Now those trees that survived the shears, have been cut down. They have been replaced with much smaller trees. The new trees are shown above. The previously pruned trees below.

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Your help needed to advocate for new community center, Monday deadline

This message comes from the Lake City Neighborhood Alliance and is an important one. The deadline to write the City Council to advocate for a new community center is Monday, November 10:

The current Lake City Community Center

The current Lake City Community Center

IF YOU HAVE JUST FIVE OR TEN MINUTES TO DO SOMETHING REALLY IMPORTANT FOR YOUR COMMUNITY—DO THIS. We need you to write to the Seattle City Council in support of a full-service Lake City Community Center. Please do this by Monday, latest!

Background

Over the past several weeks, the Lake City Neighborhood Alliance has been steadily advocating for a full-service community center in Lake City, to serve children, youth, seniors, and all of us. Lake City offers pitifully few services for our children, youth, and older adults. Those of us with means and mobility can go to other neighborhoods, but our many neighbors who don’t are left behind. We need and deserve the recreational, cultural, and educational opportunities that come with a full-service facility here in Lake City.

Right now

Three of our City Council members, Sally Clark, Tim Burgess, and Mike O’Brien, are sponsoring a “Statement of Legislative Intent” that calls upon the Parks Department to report back to the Council by August 2015 with alternatives, including funding plans, for rehabilitating or rebuilding Lake City Community Center. Council Member Nick Licata has been the driving force behind this, but because he is the council budget chair and needs to be a neutral negotiator, he did not sign on—although he can still vote to support.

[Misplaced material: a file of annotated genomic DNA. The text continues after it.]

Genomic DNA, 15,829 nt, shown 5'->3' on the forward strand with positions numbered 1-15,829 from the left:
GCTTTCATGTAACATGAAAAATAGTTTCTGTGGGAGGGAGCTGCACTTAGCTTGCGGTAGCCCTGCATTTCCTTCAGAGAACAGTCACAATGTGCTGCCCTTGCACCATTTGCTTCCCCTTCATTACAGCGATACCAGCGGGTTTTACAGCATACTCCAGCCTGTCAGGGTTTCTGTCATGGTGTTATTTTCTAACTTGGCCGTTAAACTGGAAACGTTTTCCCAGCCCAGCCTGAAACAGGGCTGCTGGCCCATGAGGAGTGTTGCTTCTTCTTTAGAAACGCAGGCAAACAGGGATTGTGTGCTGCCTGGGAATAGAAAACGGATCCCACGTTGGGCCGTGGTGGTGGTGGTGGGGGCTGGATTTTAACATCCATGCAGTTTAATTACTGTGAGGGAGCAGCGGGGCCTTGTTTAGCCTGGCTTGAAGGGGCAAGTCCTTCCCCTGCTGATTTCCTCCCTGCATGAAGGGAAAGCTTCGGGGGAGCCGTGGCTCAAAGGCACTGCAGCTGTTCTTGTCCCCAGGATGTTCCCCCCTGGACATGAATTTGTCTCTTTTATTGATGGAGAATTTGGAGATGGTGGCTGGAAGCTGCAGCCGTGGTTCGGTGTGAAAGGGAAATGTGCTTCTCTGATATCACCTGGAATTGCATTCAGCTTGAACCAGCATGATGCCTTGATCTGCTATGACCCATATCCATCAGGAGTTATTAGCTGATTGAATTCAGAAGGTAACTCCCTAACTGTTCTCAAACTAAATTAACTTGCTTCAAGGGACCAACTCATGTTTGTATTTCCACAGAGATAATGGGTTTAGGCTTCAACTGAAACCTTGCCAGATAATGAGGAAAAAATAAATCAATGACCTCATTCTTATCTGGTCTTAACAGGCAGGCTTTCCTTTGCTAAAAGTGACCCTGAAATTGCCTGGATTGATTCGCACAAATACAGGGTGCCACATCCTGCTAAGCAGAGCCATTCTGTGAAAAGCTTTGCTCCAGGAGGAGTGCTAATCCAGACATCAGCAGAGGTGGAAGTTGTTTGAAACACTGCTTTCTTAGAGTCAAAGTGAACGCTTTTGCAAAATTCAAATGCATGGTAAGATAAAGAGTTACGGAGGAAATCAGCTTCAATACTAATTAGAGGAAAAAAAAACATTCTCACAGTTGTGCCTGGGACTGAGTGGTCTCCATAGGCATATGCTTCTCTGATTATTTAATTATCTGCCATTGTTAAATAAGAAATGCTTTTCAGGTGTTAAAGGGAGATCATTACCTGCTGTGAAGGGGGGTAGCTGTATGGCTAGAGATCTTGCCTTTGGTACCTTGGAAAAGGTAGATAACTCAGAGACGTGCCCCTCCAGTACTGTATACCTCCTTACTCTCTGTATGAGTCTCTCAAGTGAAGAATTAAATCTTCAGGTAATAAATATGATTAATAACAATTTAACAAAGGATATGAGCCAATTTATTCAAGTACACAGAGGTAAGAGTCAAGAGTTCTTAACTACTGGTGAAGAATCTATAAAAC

What we need from you

As an individual or a representative of a group, write an email to all of our City Council members, expressing in your own words why we need a full-service community center in Lake City. We need these communications to go out as soon as possible. You can do it over the weekend, but do it by Monday!

Here are some factors:

  • A growing population of children and youth
  • Many older adults with few senior services
  • Very little park space
  • No consistent programming such as that found at other neighborhoods’ community centers

What would you like to see—sport courts? A pool? A senior center? A community kitchen? Meeting rooms? All of the above? Tell the Council!
We have an historic opportunity, here. We must show a groundswell of support for the current council action, as it is a critical first step on our way to getting a full-service community center in Lake City. We want all of the Council members to vote in favor of this project!

You can send just one email to all the council members at once. Cut and paste these addresses into your recipient line and write your unique request:

sally.bagshaw@seattle.gov

sally.clark@seattle.gov

bruce.harrell@seattle.gov

nick.licata@seattle.gov

mike.obrien@seattle.gov

kshama.sawant@seattle.gov

jean.godden@seattle.gov

tom.rasmussen@seattle.gov

tim.burgess@seattle.gov

Thank you, friends! Let’s make this happen together.